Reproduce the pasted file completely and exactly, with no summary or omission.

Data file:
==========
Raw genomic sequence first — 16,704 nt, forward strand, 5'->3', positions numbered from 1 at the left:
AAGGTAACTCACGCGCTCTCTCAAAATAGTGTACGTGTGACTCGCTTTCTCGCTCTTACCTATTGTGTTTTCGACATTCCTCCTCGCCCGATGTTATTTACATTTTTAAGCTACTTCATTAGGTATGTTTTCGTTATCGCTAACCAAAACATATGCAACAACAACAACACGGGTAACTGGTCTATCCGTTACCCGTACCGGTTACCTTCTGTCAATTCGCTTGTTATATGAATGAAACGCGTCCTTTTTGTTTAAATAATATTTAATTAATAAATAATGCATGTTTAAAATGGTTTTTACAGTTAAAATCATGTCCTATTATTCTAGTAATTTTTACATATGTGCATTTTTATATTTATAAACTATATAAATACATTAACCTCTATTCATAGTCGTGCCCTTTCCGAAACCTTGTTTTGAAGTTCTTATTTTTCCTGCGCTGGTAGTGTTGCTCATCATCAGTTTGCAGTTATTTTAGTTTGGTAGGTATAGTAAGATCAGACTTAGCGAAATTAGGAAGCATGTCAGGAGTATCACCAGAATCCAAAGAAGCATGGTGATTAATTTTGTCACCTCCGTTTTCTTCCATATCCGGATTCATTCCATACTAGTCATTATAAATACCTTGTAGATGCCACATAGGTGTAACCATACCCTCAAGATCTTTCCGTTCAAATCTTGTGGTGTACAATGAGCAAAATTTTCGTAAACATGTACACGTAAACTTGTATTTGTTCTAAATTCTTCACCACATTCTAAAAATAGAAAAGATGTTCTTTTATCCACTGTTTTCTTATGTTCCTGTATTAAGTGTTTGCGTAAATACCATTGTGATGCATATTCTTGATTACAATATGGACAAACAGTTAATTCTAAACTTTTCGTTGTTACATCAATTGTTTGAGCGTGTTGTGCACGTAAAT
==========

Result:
Raw genomic sequence first — 16,704 nt, forward strand, 5'->3', positions numbered from 1 at the left:
AAGGTAACTCACGCGCTCTCTCAAAATAGTGTACGTGTGACTCGCTTTCTCGCTCTTACCTATTGTGTTTTCGACATTCCTCCTCGCCCGATGTTATTTACATTTTTAAGCTACTTCATTAGGTATGTTTTCGTTATCGCTAACCAAAACATATGCAACAACAACAACACGGGTAACTGGTCTATCCGTTACCCGTACCGGTTACCTTCTGTCAATTCGCTTGTTATATGAATGAAACGCGTCCTTTTTGTTTAAATAATATTTAATTAATAAATAATGCATGTTTAAAATGGTTTTTACAGTTAAAATCATGTCCTATTATTCTAGTAATTTTTACATATGTGCATTTTTATATTTATAAACTATATAAATACATTAACCTCTATTCATAGTCGTGCCCTTTCCGAAACCTTGTTTTGAAGTTCTTATTTTTCCTGCGCTGGTAGTGTTGCTCATCATCAGTTTGCAGTTATTTTAGTTTGGTAGGTATAGTAAGATCAGACTTAGCGAAATTAGGAAGCATGTCAGGAGTATCACCAGAATCCAAAGAAGCATGGTGATTAATTTTGTCACCTCCGTTTTCTTCCATATCCGGATTCATTCCATACTAGTCATTATAAATACCTTGTAGATGCCACATAGGTGTAACCATACCCTCAAGATCTTTCCGTTCAAATCTTGTGGTGTACAATGAGCAAAATTTTCGTAAACATGTACACGTAAACTTGTATTTGTTCTAAATTCTTCACCACATTCTAAAAATAGAAAAGATGTTCTTTTATCCACTGTTTTCTTATGTTCCTGTATTAAGTGTTTGCGTAAATACCATTGTGATGCATATTCTTGATTACAATATGGACAAACAGTTAATTCTAAACTTTTCGTTGTTACATCAATTGTTTGAGCGTGTTGTGCACGTAAAT